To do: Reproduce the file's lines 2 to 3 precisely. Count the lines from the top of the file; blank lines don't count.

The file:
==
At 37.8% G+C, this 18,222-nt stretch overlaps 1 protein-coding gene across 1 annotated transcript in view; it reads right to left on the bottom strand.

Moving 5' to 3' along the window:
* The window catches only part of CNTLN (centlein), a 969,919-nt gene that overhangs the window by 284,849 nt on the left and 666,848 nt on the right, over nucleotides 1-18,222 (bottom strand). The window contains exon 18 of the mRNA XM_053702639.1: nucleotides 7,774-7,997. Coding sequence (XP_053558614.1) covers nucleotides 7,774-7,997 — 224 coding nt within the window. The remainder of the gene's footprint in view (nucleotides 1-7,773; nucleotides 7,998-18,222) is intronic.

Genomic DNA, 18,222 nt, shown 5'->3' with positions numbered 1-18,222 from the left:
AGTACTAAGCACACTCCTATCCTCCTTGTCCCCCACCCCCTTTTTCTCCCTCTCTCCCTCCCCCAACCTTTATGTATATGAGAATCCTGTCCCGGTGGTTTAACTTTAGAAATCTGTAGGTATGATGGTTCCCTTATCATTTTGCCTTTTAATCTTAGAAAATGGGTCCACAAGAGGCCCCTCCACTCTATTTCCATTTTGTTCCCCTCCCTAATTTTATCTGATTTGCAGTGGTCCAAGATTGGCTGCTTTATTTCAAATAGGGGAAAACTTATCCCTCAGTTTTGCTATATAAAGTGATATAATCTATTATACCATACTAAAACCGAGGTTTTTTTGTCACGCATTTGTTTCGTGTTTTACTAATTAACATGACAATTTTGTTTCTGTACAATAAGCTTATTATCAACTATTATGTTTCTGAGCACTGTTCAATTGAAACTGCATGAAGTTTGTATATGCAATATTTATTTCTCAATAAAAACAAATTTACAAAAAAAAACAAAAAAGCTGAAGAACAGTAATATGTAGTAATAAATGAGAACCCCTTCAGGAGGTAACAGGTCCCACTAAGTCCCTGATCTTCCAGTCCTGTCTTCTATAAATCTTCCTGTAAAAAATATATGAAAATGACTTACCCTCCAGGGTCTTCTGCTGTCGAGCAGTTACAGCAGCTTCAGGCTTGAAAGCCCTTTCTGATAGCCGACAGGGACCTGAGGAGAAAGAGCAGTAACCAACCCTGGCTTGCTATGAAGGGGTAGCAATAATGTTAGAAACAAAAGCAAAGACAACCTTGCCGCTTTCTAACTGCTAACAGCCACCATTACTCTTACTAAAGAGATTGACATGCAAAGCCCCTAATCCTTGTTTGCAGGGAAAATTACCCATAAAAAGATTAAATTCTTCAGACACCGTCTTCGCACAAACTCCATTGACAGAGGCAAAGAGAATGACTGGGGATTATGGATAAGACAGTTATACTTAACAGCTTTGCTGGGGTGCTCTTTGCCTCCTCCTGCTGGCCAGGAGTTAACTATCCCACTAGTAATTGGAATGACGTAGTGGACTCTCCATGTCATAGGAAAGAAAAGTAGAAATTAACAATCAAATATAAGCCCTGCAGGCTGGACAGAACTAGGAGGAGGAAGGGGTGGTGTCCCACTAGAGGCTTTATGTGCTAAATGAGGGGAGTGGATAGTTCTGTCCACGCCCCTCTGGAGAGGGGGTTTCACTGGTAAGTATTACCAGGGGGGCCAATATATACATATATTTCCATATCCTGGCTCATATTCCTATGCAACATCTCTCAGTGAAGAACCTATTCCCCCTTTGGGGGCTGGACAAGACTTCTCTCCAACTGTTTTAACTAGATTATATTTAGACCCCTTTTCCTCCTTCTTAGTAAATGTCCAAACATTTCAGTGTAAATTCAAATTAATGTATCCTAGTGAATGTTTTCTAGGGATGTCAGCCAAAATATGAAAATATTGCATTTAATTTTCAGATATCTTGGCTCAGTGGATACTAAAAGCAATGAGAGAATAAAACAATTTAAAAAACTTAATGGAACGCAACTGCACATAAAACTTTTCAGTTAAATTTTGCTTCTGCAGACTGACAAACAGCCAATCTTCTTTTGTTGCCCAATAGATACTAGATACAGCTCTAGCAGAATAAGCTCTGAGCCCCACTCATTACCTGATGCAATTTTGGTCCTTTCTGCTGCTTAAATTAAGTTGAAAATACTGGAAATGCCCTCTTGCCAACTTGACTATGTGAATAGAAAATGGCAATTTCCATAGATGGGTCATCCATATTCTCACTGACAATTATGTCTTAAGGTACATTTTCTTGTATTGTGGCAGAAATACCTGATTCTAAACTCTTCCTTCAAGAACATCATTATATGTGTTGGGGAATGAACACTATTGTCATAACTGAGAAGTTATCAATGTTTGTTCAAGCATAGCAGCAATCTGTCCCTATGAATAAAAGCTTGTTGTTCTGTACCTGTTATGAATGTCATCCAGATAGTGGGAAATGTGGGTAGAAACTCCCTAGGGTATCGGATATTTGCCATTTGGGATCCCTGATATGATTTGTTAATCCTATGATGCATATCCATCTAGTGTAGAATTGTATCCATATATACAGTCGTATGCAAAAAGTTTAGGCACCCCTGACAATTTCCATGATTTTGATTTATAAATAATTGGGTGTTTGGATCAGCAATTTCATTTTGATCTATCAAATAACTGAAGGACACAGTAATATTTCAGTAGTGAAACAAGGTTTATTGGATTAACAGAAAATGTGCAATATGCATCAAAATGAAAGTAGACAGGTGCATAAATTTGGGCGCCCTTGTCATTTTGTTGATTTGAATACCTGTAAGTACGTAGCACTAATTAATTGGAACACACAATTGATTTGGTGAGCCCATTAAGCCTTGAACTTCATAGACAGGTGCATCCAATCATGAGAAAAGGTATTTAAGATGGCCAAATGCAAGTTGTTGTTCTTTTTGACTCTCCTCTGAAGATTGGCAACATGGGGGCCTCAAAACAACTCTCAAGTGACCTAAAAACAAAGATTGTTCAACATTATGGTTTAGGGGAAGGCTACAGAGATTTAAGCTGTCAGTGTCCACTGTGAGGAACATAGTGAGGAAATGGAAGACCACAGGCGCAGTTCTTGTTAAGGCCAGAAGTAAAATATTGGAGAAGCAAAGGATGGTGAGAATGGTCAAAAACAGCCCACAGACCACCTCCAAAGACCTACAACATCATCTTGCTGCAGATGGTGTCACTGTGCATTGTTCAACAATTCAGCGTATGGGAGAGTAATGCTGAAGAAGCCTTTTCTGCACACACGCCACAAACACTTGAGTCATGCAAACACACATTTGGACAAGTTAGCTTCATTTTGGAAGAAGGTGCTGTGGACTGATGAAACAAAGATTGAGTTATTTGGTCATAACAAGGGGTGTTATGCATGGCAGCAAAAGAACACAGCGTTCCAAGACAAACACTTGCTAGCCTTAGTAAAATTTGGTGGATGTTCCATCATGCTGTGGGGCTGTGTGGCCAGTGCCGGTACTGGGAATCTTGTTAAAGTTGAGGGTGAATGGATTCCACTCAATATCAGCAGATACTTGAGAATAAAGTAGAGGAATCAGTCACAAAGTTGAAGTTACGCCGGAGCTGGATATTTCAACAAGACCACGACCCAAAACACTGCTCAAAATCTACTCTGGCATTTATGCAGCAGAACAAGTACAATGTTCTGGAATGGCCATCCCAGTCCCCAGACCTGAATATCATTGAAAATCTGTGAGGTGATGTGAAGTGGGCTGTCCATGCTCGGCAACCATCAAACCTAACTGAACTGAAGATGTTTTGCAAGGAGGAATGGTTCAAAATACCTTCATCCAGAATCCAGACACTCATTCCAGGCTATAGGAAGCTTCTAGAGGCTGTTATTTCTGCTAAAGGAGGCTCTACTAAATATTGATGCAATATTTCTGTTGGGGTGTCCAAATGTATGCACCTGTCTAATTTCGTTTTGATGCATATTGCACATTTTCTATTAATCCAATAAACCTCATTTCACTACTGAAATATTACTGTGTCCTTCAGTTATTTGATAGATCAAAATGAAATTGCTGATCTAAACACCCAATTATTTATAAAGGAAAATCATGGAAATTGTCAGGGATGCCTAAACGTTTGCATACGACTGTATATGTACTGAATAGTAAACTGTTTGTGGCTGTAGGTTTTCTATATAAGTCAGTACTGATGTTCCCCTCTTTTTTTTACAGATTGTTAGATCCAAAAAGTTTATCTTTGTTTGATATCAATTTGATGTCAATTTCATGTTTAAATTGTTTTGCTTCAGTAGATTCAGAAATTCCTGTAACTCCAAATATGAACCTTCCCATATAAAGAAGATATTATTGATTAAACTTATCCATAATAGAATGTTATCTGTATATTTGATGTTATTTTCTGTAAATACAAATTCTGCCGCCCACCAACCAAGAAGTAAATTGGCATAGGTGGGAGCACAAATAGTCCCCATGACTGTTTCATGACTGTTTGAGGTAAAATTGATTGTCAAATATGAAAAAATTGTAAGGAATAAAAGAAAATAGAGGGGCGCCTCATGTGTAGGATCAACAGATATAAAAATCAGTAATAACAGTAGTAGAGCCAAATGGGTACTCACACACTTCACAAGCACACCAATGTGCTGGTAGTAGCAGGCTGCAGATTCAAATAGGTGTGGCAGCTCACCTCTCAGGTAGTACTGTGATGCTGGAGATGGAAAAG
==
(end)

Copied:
Moving 5' to 3' along the window:
* The window catches only part of CNTLN (centlein), a 969,919-nt gene that overhangs the window by 284,849 nt on the left and 666,848 nt on the right, over nucleotides 1-18,222 (bottom strand). The window contains exon 18 of the mRNA XM_053702639.1: nucleotides 7,774-7,997. Coding sequence (XP_053558614.1) covers nucleotides 7,774-7,997 — 224 coding nt within the window. The remainder of the gene's footprint in view (nucleotides 1-7,773; nucleotides 7,998-18,222) is intronic.